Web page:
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Social Media: Comparing Our Insides to Other People's Outsides

woman walking outside wearing a yellow jacket looking down at her phone

Comparing ourselves to our friends or to people we see on social media can sometimes make us feel badly. We worry that everyone else is prettier, thinner, or smarter than we are. We believe that they are better athletes, more popular and have happier families than we do. We feel like everyone else is having more fun, has fewer zits and is getting better grades than us. Here’s something really important to remember: We can’t compare our insides to other people’s outsides. 

What people present on Instagram or TikTok is curated, meaning it was created using special light, filters and photoshop. It was taken at the most flattering angle and was chosen from possibly a dozen different photo or video options. Those photos don’t tell us anything about how that person was feeling or what that person was thinking when the photo was taken. And therefore, we can’t compare ourselves to that person because what they look like on the outside tells us nothing about what they feel like on the inside.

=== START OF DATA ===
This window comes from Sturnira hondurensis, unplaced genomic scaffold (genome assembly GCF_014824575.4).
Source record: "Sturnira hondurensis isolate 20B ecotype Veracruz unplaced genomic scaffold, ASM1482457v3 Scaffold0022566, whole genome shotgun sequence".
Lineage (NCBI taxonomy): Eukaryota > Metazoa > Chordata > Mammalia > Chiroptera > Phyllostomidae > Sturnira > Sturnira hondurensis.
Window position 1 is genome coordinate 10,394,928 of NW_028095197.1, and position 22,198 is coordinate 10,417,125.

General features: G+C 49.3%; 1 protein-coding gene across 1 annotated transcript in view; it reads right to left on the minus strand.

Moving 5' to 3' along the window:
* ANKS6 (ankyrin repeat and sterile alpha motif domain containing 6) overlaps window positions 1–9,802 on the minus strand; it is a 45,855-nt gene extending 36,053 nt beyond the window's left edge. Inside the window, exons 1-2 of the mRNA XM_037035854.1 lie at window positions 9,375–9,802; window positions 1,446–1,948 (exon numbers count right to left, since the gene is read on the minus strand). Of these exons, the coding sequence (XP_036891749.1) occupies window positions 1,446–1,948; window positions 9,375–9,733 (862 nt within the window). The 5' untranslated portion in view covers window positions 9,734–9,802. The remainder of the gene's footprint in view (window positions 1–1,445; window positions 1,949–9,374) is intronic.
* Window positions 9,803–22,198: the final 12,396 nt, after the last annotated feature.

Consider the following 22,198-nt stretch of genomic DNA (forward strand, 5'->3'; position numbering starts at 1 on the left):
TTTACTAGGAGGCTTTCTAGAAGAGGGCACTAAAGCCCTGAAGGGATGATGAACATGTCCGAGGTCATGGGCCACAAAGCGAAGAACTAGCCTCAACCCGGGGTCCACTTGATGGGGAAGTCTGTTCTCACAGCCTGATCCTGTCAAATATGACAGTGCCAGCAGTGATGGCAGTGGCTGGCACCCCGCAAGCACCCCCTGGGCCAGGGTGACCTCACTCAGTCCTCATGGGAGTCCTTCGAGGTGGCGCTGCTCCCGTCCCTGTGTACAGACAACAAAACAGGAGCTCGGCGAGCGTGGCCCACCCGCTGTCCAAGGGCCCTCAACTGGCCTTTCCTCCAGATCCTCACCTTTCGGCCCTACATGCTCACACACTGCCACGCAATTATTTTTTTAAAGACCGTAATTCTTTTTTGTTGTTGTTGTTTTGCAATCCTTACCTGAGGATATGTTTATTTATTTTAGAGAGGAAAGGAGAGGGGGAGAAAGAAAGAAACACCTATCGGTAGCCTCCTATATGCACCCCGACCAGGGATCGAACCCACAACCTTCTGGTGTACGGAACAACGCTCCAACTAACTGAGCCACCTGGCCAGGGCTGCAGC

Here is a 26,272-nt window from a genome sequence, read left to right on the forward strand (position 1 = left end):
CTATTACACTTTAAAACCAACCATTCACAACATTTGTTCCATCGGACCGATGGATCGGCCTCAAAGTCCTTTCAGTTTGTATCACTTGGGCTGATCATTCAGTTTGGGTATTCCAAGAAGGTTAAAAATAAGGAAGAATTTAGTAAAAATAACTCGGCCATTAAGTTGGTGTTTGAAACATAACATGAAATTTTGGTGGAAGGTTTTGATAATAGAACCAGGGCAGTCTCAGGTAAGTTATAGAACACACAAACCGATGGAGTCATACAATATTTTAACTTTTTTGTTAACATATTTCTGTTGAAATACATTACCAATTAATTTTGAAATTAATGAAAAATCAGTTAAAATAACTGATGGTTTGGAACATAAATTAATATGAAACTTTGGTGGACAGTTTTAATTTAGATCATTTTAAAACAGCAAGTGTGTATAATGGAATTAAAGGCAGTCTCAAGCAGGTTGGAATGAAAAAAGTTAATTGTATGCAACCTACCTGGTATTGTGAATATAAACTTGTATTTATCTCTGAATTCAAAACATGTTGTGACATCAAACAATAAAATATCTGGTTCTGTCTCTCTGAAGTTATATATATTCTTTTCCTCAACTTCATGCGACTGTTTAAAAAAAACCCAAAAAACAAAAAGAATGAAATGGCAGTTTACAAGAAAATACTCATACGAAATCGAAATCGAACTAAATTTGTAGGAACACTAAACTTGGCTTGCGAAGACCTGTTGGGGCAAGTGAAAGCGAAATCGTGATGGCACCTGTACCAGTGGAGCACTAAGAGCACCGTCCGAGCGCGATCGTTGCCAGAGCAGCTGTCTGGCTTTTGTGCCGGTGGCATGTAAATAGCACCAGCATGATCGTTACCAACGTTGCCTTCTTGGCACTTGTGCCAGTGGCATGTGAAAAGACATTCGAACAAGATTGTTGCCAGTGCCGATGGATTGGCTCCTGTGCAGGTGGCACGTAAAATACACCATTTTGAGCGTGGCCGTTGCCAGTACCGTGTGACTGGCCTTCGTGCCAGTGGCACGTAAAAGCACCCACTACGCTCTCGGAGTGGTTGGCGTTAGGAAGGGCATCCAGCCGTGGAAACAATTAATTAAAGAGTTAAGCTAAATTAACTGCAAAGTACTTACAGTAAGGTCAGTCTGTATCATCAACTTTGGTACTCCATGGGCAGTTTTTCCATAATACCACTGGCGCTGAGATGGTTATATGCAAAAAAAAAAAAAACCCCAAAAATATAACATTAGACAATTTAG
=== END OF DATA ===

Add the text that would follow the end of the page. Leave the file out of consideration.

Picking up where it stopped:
We are inside our own bodies and are aware of all of our feelings (hard and happy), our thoughts (positive and negative), our hopes (for ourselves and for others), our dreams (realistic or wild), our worries (big and small), and our embarrassments (enormous and tiny). We can’t see all of those things that other people feel while looking at their photos, nor can we even see them when we pass someone in the hall at school or run into them at the mall. 

Here are some tips for avoiding the temptation to compare our insides to other peoples’ outsides:

  • Remember that photos on social media and on the internet have often been manipulated, edited and photoshopped.

  • Unfollow or mute accounts of friends or influencers who make us feel badly.

  • Remember that comments on social media posts are not the only way to get positivity and encouragement from other people.

  • Find upbeat and empowering accounts to follow, influencers and organizations that make you feel good when you see their posts.

  • Talk to friends or trusted adults if you’re feeling down and worrying that everyone else is happier than you are.

Image by Cottonbro

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